The EOS 100D is built around a 18-megapixel APS-C (24x18mm) sized imaging sensor, the same size as almost every other entry-level, enthusiast and semi-professional camera on the market, right up to the EOS 6D and Nikon D600. It uses Canon’s DIGIC 5 imaging processor, so generally runs fast and produces images that look great.
Here’s the thing, though — Canon has now had a lot of cameras using this 18-megapixel sensor. From the 550D to the current 700D (that’s four), the EOS M, the 60D, the 7D, and now the EOS 100D, this particular sensor has been used in eight various models ranging from entry-level to semi-professional.
This should give you some confidence in its good image quality, but since it’s been in use for three years now it’s going to struggle to keep up with comparable models from Canon’s main rival, Nikon.
The EOS 100D has an ISO range from 100 up to 12,800, extensible to 25,600 with a boost mode. In general use, everything between ISOs 100 and 3200 is perfectly usable, with the higher of these settings introducing a moderate amount of colour image noise and grain.
ISO 6400 is usable in a pinch, especially if you’re using photos on the web in smaller sizes, but we’d avoid 12,800 and 25,600 unless it’s absolutely crucial to capture a particular picture.
The camera’s JPEG engine produces generally sharp, vibrant pictures, with a variety of picture styles available for anyone that wants to tweak in-camera or before shooting. You can also capture in RAW and process to JPEG later (not in camera, though), if you want to extract slightly more detail from your images.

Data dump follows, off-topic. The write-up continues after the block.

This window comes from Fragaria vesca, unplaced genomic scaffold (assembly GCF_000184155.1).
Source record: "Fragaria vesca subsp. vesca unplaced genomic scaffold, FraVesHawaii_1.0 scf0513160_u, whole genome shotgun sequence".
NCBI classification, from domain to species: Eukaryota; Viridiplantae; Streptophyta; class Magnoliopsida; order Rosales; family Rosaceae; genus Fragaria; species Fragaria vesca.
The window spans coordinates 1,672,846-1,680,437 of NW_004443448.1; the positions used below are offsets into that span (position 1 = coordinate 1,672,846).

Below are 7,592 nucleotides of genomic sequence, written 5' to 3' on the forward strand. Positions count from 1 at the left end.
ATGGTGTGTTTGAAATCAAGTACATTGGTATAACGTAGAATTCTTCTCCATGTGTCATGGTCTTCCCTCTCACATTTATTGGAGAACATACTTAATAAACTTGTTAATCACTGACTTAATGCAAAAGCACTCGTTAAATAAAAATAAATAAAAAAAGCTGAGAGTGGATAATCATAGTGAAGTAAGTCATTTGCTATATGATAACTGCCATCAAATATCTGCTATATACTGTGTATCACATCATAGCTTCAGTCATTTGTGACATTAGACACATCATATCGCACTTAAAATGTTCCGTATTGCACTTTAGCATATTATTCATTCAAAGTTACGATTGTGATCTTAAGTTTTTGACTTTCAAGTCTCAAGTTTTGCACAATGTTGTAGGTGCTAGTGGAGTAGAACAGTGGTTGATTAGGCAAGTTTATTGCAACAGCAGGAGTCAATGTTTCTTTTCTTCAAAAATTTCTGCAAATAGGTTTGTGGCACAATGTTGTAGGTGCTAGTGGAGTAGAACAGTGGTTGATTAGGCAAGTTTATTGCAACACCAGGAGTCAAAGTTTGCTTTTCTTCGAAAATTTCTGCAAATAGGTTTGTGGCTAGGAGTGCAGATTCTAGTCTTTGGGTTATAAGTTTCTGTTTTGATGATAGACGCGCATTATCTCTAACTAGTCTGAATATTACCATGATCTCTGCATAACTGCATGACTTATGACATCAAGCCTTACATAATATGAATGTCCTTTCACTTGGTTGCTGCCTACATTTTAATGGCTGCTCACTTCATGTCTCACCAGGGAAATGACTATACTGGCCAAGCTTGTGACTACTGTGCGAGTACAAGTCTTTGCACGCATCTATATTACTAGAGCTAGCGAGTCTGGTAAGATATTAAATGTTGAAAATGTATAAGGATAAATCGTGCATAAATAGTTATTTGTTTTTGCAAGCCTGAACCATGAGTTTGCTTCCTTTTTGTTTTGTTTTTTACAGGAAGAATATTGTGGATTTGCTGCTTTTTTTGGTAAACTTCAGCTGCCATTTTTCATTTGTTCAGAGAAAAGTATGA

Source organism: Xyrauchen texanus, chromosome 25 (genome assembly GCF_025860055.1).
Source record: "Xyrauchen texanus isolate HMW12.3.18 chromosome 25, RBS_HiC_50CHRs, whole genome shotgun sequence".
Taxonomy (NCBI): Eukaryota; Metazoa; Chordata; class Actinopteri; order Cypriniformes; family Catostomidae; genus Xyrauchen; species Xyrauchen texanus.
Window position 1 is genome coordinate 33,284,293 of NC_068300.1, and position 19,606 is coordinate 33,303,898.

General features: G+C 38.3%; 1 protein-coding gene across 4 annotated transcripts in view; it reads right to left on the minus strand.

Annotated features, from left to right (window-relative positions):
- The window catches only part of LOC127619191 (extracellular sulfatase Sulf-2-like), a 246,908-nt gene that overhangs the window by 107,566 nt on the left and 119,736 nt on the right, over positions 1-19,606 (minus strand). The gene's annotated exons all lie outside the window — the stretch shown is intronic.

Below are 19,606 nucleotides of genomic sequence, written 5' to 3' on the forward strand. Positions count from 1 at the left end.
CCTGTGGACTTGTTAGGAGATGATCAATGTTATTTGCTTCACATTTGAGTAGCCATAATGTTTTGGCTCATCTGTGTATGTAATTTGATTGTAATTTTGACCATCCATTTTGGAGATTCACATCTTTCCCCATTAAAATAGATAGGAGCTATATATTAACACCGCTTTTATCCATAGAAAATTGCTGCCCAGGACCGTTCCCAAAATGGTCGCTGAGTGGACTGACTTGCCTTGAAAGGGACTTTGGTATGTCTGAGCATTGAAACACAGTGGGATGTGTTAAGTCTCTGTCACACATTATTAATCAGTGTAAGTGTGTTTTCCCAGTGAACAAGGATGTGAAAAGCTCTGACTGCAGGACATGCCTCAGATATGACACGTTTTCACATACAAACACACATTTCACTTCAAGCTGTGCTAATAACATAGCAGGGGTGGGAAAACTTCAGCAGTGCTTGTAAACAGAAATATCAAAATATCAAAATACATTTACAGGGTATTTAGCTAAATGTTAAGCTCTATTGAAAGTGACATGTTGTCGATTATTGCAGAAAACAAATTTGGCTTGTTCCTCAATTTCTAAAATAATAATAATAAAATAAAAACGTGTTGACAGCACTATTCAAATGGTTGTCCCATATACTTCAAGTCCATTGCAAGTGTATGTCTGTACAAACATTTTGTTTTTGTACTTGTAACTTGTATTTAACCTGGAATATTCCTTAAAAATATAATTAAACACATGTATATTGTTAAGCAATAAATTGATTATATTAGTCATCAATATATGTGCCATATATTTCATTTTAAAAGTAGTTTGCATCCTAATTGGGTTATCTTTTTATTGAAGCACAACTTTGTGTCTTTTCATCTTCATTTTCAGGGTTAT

The EOS 100D is quick to start up and operate, switching on to capture a photo with a cold-start in just under half a second. Hit the Live View button and the screen lights up, ready to capture, in another half-second. If you’re in continuous shooting mode you can capture images at up to 4 frames per second, which isn’t exactly blazing fast but is decent for an entry-level digital SLR. We have no real complaints about the EOS 100D’s speed, even shooting to capture RAW images, as long as you don’t rattle off long bursts and then expect to keep shooting straight away.
Canon EOS 100D: Conclusion
The Canon EOS 100D packs in almost all of the functionality of larger, more expensive, more ‘professional’ digital SLRs into a miniaturised body. Its sensor may be getting on in years, but it’s still perfectly usable in anything more than the worst lighting conditions. If you don’t mind its budget construction — and keeping in mind that you’re not going to get anything especially rock-solid for its asking price — we have no pressing issues with the camera’s design, controls or image quality. If size matters, have a serious look at the EOS 100D.
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GGG Evaluation Team
For work use, Microsoft Word and Excel programs pre-installed on the device are adequate for preparing short documents.
The Fujitsu LifeBook UH574 allowed for great mobility without being obnoxiously heavy or clunky. Its twelve hours of battery life did not disappoint.
The screen was particularly good. It is bright and visible from most angles, however heat is an issue, particularly around the Windows button on the front, and on the back where the battery housing is located.
My first impression after unboxing the Q702 is that it is a nice looking unit. Styling is somewhat minimalist but very effective. The tablet part, once detached, has a nice weight, and no buttons or switches are located in awkward or intrusive positions.